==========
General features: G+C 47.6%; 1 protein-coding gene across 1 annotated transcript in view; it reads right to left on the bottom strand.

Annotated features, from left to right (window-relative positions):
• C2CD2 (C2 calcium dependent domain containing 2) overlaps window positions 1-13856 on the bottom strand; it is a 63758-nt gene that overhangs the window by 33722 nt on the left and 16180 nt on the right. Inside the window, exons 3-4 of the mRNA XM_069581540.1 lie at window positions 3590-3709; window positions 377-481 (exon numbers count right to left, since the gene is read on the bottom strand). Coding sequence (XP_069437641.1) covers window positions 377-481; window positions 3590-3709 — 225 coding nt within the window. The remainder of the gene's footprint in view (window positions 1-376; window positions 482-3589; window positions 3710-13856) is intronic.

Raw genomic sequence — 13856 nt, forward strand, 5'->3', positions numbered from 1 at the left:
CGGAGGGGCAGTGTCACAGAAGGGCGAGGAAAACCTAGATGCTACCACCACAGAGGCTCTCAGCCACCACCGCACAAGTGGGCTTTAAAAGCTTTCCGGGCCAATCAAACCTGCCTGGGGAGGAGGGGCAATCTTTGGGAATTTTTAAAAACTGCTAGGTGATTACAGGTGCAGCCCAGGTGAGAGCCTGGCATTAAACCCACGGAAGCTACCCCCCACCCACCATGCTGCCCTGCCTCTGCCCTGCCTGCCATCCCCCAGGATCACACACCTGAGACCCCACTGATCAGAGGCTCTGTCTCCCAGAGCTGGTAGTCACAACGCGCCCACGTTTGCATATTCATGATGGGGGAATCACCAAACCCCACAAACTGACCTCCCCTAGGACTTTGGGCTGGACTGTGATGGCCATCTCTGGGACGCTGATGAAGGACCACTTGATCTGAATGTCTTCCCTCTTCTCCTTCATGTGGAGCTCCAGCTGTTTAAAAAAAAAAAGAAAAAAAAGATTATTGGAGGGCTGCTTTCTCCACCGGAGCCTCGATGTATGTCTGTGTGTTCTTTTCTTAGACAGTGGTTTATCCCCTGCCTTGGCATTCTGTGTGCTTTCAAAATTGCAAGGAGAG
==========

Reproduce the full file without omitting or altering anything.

General features: G+C 47.6%; 1 protein-coding gene across 1 annotated transcript in view; it reads right to left on the bottom strand.

Annotated features, from left to right (window-relative positions):
• C2CD2 (C2 calcium dependent domain containing 2) overlaps window positions 1-13856 on the bottom strand; it is a 63758-nt gene that overhangs the window by 33722 nt on the left and 16180 nt on the right. Inside the window, exons 3-4 of the mRNA XM_069581540.1 lie at window positions 3590-3709; window positions 377-481 (exon numbers count right to left, since the gene is read on the bottom strand). Coding sequence (XP_069437641.1) covers window positions 377-481; window positions 3590-3709 — 225 coding nt within the window. The remainder of the gene's footprint in view (window positions 1-376; window positions 482-3589; window positions 3710-13856) is intronic.

Raw genomic sequence — 13856 nt, forward strand, 5'->3', positions numbered from 1 at the left:
CGGAGGGGCAGTGTCACAGAAGGGCGAGGAAAACCTAGATGCTACCACCACAGAGGCTCTCAGCCACCACCGCACAAGTGGGCTTTAAAAGCTTTCCGGGCCAATCAAACCTGCCTGGGGAGGAGGGGCAATCTTTGGGAATTTTTAAAAACTGCTAGGTGATTACAGGTGCAGCCCAGGTGAGAGCCTGGCATTAAACCCACGGAAGCTACCCCCCACCCACCATGCTGCCCTGCCTCTGCCCTGCCTGCCATCCCCCAGGATCACACACCTGAGACCCCACTGATCAGAGGCTCTGTCTCCCAGAGCTGGTAGTCACAACGCGCCCACGTTTGCATATTCATGATGGGGGAATCACCAAACCCCACAAACTGACCTCCCCTAGGACTTTGGGCTGGACTGTGATGGCCATCTCTGGGACGCTGATGAAGGACCACTTGATCTGAATGTCTTCCCTCTTCTCCTTCATGTGGAGCTCCAGCTGTTTAAAAAAAAAAAGAAAAAAAAGATTATTGGAGGGCTGCTTTCTCCACCGGAGCCTCGATGTATGTCTGTGTGTTCTTTTCTTAGACAGTGGTTTATCCCCTGCCTTGGCATTCTGTGTGCTTTCAAAATTGCAAGGAGAG